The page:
Residents of South Bethany expressed an interest in central gas utility a couple years back, but time has passed, and Sharp Energy hasn’t run any new lines recently. And along some streets, they never did run any lines.
Council Member Jay Headman brought the report at the Oct. 7 council meeting. Of particular interest to Headman was any terms settled upon, between Sharp and residents in the Cat Hill neighborhood where he lives, when Sharp representatives were last in town talking about infrastructure expansion. “What was said back then,” he asked his fellow council members.
Headman referred to an October 2003 survey of 155 residents around Cat Hill (59 answers back, a solid 38 percent response rate). He said 37 percent of the respondents had indicated they’d think about switching to gas (for heat, hot water) at that time, and another 12 percent had considered switching within two years.
With 49 percent of respondents expressing an interest by 2005, he suggested it might be time to check back, see if the sentiment still prevailed and if so, approach the company about maybe running some new gas lines.
He said he’d spoken with Sharp representative Eric Mays, who wasn’t working on the deal back in 2003, but who’d agreed to look into the matter for him.
Mayor Gary Jayne asked if they would need to tear up the streets in Cat Hill to install new lines, and Town Manager Mel Cusick said they would not — there was room in the soft shoulder (right of way).
Council Member Richard Ronan recalled some details, at least as they’d applied to his block (although, in his case, he admitted he’d been able to wheedle a connection because he lived at the head of the street). “When they first started, they wanted 50 people on your street to say, no that they might want gas sometime in the future, but that they would sign up,” Ronan pointed out.
George Junkin, South 4th St., remembered the same. He said he was strong for hookup, and called neighbors along his street until he was able to find one or two also willing to connect, to break the 50 percent barrier.
On another issue, Headman asked about a $75 deposit, indicating interest in hookup, he and some of his neighbors had paid to Sharp (this would have secured gas hookup at least to the meter, if Sharp had ever run lines through Cat Hill).
Jayne asked him how many people had paid the $75, and Headman said he didn’t know. “I think a lot of people might have forgotten about it,” he added. He said he hoped to ask Mays (1) how many paid and (2) if anyone was ever reimbursed.
In other business, Jayne reported back on recent totals from the Sussex County Association of Towns (SCAT), toward a donation to support the devastated town of Waveland, Miss. SCAT had collected $53,000 to date, he said, while that wouldn’t be much more than a drop in the bucket for a city like Biloxi or Gulf Port, it could mean a lot to a little town. Waveland, with a population just over 7,000, was virtually reduced to splinters by Hurricane Katrina, Jayne said.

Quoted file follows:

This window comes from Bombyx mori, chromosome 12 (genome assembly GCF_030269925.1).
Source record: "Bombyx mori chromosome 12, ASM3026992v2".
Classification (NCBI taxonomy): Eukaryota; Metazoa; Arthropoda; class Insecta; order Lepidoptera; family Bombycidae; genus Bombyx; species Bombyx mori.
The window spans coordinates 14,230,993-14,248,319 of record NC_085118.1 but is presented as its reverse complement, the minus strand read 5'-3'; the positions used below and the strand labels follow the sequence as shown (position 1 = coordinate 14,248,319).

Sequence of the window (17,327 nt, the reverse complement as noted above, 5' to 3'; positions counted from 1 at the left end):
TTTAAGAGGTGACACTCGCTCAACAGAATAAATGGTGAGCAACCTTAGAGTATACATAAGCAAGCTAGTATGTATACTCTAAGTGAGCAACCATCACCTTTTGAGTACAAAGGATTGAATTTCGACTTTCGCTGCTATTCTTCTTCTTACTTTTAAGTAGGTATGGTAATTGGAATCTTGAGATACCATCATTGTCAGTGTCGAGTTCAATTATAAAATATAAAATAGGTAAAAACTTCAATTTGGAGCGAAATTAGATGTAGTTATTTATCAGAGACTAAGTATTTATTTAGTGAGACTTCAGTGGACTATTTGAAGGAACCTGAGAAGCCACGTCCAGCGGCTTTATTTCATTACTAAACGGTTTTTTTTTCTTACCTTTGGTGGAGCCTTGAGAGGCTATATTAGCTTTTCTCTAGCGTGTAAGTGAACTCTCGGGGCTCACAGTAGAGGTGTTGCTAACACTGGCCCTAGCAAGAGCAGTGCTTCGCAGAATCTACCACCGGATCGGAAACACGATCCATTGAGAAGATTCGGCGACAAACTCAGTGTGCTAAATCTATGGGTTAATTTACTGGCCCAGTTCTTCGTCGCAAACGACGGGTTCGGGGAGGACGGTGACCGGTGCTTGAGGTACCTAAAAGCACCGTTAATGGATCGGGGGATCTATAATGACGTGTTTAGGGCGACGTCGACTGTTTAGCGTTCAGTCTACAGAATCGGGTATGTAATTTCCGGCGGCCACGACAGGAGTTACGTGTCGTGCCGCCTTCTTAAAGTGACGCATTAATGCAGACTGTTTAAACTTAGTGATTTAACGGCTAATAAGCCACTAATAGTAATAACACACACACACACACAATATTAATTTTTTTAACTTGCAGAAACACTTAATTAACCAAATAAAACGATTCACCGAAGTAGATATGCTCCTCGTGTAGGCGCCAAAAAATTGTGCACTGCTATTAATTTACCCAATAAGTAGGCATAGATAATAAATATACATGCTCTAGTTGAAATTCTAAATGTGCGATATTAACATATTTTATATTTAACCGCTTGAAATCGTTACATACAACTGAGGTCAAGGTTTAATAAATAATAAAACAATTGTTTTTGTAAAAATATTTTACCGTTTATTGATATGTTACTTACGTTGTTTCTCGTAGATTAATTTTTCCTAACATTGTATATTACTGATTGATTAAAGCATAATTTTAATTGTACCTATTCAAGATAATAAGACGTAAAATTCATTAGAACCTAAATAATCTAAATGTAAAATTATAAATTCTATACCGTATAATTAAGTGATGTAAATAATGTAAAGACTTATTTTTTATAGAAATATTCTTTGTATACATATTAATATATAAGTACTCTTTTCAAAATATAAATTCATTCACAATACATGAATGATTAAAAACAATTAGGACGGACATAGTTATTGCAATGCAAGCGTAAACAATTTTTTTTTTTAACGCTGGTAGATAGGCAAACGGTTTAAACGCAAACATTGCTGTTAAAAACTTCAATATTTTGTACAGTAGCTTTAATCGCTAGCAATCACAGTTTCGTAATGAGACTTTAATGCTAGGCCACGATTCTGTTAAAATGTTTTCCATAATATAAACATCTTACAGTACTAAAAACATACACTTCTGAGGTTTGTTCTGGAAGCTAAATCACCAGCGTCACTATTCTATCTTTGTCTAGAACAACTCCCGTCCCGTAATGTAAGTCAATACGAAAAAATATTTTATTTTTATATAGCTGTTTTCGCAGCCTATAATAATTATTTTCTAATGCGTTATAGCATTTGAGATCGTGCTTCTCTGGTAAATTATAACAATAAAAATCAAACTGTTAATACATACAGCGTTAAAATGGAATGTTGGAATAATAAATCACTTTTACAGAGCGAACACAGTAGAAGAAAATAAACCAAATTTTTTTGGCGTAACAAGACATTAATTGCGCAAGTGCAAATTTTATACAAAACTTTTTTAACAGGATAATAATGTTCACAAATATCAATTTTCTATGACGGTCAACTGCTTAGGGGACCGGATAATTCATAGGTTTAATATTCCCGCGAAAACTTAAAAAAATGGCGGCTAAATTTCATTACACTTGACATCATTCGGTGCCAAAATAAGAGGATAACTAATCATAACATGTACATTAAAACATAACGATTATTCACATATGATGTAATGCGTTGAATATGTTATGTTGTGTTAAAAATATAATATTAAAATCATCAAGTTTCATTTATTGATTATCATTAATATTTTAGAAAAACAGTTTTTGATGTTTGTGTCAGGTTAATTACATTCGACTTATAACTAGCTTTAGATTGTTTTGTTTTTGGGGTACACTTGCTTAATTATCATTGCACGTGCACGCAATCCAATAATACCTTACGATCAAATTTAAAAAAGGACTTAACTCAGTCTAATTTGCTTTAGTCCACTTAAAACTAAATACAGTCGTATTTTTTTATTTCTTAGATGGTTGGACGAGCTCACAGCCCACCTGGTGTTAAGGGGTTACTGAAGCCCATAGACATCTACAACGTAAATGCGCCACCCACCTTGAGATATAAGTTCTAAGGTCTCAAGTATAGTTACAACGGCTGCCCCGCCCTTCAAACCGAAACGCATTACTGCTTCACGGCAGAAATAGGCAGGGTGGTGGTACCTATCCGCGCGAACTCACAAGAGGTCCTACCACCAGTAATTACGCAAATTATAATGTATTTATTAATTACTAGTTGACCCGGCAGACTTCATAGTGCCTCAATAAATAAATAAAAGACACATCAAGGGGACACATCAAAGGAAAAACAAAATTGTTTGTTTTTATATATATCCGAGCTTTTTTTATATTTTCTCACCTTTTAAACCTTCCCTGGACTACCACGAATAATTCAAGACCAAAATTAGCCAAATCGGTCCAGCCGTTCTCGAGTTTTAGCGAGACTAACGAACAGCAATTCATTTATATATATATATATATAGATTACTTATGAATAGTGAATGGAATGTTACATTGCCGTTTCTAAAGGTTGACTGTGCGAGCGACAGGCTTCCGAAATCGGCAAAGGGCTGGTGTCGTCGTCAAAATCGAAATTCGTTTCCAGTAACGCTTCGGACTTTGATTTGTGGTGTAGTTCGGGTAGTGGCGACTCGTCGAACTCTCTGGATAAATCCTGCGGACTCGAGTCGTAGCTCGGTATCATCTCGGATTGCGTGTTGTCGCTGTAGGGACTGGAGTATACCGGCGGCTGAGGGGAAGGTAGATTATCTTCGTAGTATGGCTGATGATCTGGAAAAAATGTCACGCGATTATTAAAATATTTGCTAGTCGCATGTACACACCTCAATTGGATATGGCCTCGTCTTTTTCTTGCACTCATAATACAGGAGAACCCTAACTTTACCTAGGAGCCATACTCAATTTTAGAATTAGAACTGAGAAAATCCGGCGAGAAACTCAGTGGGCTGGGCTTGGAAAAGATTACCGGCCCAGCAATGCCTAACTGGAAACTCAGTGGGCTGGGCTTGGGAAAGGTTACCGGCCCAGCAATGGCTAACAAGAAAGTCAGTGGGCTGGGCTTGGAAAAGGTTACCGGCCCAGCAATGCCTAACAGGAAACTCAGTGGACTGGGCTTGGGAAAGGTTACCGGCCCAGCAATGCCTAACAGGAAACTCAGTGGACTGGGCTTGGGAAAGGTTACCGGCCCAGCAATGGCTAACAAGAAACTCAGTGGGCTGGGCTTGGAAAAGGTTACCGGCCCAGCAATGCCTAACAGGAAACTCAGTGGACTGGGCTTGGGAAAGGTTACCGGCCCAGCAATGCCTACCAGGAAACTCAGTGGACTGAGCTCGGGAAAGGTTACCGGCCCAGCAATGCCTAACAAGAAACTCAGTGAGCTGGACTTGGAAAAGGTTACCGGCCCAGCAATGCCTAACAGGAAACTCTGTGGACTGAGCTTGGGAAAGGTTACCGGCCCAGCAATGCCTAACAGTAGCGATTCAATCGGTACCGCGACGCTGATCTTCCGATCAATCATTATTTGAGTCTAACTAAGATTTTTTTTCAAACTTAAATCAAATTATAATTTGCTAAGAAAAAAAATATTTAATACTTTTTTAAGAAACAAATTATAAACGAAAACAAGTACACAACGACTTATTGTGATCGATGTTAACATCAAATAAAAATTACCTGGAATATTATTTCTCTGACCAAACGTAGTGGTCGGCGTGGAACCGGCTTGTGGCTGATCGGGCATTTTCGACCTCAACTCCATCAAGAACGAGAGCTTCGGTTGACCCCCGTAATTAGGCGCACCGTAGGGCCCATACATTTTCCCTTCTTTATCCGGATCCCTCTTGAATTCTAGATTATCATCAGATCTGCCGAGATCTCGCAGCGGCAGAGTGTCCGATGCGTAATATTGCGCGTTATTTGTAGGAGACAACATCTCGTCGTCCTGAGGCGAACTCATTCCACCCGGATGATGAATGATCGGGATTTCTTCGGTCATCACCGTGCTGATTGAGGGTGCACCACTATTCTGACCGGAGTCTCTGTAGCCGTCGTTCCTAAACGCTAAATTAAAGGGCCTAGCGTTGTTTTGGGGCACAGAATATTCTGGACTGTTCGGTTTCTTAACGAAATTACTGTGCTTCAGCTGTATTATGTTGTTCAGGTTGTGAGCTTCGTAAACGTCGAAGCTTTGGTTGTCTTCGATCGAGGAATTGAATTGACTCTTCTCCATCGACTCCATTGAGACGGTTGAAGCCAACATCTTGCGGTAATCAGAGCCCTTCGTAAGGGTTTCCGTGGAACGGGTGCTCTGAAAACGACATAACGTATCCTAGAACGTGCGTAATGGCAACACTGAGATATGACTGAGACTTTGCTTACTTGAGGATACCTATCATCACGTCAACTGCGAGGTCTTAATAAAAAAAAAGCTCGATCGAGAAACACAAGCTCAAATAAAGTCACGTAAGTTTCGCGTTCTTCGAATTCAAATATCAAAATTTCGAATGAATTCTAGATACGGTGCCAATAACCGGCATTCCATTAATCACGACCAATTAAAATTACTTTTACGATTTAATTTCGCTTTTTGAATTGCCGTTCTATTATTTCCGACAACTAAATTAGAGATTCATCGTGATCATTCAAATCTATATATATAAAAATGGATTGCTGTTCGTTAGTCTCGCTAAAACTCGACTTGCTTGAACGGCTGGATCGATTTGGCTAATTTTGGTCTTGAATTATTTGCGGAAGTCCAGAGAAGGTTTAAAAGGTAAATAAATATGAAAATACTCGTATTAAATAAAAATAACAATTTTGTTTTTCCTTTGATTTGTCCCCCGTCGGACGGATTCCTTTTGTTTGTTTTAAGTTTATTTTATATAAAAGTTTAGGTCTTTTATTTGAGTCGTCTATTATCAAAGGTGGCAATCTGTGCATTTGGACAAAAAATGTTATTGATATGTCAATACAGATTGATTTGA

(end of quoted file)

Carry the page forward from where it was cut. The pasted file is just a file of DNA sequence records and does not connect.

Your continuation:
Jayne also reported on a recent decision to expend additional funds for a second police car (the town had already set aside $23,000 to purchase one this budget cycle). Ed Nazarian, Peterson Drive, asked if the town had considered asking the county for grant assistance — Sussex County government launched an initiative this year to provide up to $25,000 toward capital costs, to every local police department in the county.
Jayne assured Nazarian they hadn’t overlooked it, and suggested the town might be able to use some of those county monies to outfit and buy new equipment for the two cruisers.
• Council Member Marge Gassinger reported a meeting with the town’s engineers on the pending police station/town hall project (French & Ryan). They were moving toward bid packages for sitework and either on-site (stickbuilt) or off-site (modular) construction, whichever was most reasonable and met the specs, she reemphasized. Gassinger said they may have stumbled upon some wetlands, which could affect where they’d intended to build the stormwater management. She said she’d keep everyone posted as things progressed.
• Ronan reported on town beautification — he said he’d spoken with Chantal Bouchard, lately horticulturalist for the town of Bethany Beach, who’d apparently retired to start her own business. “Beautification is really an art — you can have a bed that looks good, but you want the whole town to look good,” Ronan said, emphasizing the importance of unifying themes.
• And last but not least, Jayne presided over a swearing-in ceremony, returning Joe Demul to the Board of Adjustment, and introduced everyone to Pamela Smith, new administrative assistant for the town.